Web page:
This 1965 Galaxie was out of this world with an Edelbrock-blown 5.0 engine wearing SOHC-style valve covers.
Joe Diedrich's '56 was sporting a big block 502 wearing a custom dual-throttle body fuel injection system designed by Paul Caselas at Dyno West.
Jack Marianne Ketlinski's '47 Cadillac came out from Idaho packing a punch with a 604 CID Donovan with 940 hp topped with triple carbs! The car pulled in a Builder's Choice award.
Rod Authority’s Top 5 Picks
The Goodguys team and Builder’s Choice awards can be found down below, and there are some really nice winners this year! We also picked our five favorite rides at the event and here they are in no particular order listed below:
Dylan Clark’s Daily Driven 1961 Ford F-100
Dylan’s 1961 F100 truck caught our eye when we walked past and noticed there wasn’t a traditional air cleaner perched upon a carburetor…or even a carburetor between the valve covers. Upon closer inspection we noticed there were in fact, two single-barrel side-draft Carter carburetors nestled down very low over the lifter valley pan.
When Dylan was ready to get a car, he originally wanted a Mustang. His grandfather still has a 1965 Ford truck he purchased brand new, so Dylan has had truck-influence in his blood for generations. When he saw this truck, he changed his mind and had to have this F-100. When he bought it, the 292 Y-block didn’t run well and he wasn’t fond of the 3-speed. The interior was gutted and Dylan shared “I’ve been building it since the day I brought it home almost 7 years ago.”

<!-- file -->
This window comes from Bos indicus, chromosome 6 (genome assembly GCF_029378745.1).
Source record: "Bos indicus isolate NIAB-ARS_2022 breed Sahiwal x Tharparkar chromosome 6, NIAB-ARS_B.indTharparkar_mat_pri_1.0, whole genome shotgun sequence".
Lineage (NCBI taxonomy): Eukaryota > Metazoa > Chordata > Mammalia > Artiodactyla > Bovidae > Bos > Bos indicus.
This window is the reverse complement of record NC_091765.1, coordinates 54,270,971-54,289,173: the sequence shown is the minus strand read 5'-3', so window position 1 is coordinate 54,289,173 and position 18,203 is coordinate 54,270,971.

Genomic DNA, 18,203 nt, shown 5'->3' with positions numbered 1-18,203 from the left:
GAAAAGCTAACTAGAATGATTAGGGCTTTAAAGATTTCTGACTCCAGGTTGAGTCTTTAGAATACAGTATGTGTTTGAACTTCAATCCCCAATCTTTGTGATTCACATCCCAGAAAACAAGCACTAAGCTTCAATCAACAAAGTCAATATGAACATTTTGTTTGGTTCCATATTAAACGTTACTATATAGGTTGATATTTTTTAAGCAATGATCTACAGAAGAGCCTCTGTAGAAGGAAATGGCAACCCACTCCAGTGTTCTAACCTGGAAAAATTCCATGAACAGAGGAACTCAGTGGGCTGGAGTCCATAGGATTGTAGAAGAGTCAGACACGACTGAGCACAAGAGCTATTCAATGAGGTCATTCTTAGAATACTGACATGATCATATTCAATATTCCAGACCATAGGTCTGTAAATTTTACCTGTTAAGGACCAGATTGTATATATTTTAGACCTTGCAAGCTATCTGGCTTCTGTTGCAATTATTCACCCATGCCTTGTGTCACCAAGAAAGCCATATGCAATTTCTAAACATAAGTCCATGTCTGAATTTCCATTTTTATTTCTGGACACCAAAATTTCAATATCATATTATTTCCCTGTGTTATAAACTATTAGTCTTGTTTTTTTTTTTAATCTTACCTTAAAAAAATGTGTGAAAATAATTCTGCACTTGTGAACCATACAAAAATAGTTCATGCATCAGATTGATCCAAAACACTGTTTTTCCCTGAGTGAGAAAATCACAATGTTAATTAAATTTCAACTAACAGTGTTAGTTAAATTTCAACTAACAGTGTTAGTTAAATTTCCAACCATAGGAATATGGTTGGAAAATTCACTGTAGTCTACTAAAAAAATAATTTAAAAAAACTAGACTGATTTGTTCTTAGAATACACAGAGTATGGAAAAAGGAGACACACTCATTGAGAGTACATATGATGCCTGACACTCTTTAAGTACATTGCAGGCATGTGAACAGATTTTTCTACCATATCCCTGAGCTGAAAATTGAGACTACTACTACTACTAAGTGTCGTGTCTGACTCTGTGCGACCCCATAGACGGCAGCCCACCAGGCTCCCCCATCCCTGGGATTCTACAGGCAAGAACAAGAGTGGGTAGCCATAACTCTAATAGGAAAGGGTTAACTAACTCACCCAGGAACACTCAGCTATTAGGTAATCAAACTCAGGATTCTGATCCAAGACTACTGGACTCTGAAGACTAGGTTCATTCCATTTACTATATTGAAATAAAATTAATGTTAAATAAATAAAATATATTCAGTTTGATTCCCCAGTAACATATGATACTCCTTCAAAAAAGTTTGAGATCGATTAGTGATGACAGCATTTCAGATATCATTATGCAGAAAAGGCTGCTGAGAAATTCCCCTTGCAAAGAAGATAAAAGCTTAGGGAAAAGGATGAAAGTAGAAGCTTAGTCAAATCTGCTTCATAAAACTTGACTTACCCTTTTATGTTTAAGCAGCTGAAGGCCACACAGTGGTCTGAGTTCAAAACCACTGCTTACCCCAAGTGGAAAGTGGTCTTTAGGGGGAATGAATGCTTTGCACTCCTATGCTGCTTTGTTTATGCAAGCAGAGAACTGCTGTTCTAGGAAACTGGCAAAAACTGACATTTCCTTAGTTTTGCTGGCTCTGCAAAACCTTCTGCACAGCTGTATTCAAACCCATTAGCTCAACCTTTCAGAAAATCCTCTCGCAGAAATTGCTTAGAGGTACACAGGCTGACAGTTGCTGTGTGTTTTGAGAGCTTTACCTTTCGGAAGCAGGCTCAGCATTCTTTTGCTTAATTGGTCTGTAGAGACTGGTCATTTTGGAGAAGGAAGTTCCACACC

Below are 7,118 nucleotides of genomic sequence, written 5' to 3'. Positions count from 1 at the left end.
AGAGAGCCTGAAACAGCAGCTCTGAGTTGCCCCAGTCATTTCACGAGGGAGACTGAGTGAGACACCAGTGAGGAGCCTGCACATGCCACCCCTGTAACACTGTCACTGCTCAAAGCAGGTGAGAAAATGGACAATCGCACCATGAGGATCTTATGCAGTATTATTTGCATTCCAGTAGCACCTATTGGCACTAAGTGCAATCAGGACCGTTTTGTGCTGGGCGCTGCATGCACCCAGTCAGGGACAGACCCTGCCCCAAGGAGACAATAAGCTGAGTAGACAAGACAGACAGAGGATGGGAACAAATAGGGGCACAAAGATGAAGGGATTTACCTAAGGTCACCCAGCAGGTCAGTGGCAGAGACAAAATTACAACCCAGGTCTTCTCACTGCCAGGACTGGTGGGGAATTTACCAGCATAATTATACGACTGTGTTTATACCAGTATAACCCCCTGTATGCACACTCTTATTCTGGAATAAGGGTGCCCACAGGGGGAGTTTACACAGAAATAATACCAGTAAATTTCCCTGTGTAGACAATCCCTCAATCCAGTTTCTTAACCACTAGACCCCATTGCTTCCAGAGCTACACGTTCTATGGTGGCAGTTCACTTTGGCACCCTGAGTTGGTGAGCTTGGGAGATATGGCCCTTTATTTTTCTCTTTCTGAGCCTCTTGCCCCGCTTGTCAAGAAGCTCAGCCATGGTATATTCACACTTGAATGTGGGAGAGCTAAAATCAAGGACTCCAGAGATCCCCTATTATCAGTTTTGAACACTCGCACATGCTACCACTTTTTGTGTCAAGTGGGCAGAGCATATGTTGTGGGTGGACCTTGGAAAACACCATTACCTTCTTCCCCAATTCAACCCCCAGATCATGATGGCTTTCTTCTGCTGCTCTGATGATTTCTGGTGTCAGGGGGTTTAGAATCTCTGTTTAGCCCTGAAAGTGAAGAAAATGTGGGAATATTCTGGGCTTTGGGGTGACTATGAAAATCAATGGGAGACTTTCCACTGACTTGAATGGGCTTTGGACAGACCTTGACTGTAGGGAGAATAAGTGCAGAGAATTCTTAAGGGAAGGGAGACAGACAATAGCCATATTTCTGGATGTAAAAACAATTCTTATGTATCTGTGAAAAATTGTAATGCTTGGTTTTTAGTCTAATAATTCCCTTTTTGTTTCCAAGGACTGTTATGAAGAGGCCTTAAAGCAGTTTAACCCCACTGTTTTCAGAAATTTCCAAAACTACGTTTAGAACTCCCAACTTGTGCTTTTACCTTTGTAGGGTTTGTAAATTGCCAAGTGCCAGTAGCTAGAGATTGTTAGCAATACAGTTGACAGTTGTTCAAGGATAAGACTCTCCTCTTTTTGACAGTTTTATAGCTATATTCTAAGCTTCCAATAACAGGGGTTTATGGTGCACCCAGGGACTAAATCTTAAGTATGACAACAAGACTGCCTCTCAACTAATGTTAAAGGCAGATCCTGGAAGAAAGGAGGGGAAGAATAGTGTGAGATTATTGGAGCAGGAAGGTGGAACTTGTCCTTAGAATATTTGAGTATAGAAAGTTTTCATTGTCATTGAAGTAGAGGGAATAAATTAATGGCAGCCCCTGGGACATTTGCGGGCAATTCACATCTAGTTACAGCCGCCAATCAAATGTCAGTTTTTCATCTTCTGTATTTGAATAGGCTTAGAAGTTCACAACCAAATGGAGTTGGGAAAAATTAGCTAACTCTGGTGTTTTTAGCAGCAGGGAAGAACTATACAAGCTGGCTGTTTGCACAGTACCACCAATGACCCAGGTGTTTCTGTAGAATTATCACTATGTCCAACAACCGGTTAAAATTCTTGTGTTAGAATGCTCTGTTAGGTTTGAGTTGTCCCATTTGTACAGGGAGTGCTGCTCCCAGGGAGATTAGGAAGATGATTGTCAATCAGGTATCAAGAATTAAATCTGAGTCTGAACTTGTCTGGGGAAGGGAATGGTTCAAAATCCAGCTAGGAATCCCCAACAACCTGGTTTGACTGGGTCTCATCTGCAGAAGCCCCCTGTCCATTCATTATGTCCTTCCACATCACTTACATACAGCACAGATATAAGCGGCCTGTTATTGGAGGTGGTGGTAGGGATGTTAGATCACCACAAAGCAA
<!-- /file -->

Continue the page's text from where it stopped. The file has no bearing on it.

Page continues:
The cool low-profile dual-carb intake came off a Chris-Craft boat.
Dylan is a huge Y-block fan now. He found this unique induction system from a vintage Chris-Craft boat and decided it would make a great addition to his truck. After many headaches with the carburetors, he now has them sync’d and running great. Dylan drives this truck everyday without issue. The engine is still the original 292 and he installed some aluminum Thunderbird valve covers and tach-drive distributor. The transmission was upgraded to a 4-speed stick, so he can still row through the gears.
The truck is rolling on 18×8.5s Coys C5 wheels with 265 BFGs up front and 18x10s with 275 BFGs out back. Lowered with mono-leaf springs air shocks this hauler sees some milage towing a trailer as well. An extra cool touch, the ultra-rare dash cluster from a heavy duty F-600 truck which included an air pressure gauge, is the finishing touch and is plumbed to the rear air shocks.
Denny Olson’s 1934 Dodge Truck
Even though we cheated a little and went over to the winner’s circle to see what masterpieces the Goodguys selected to be award winners, we were glad to find this gem. It’s owned by Denny Olson of Enumclaw, Washington. Denny and his crew at Street Rods by Denny hit it out of the park with his highly modified ’34 Dodge pickup. This project took about 10 years to finish.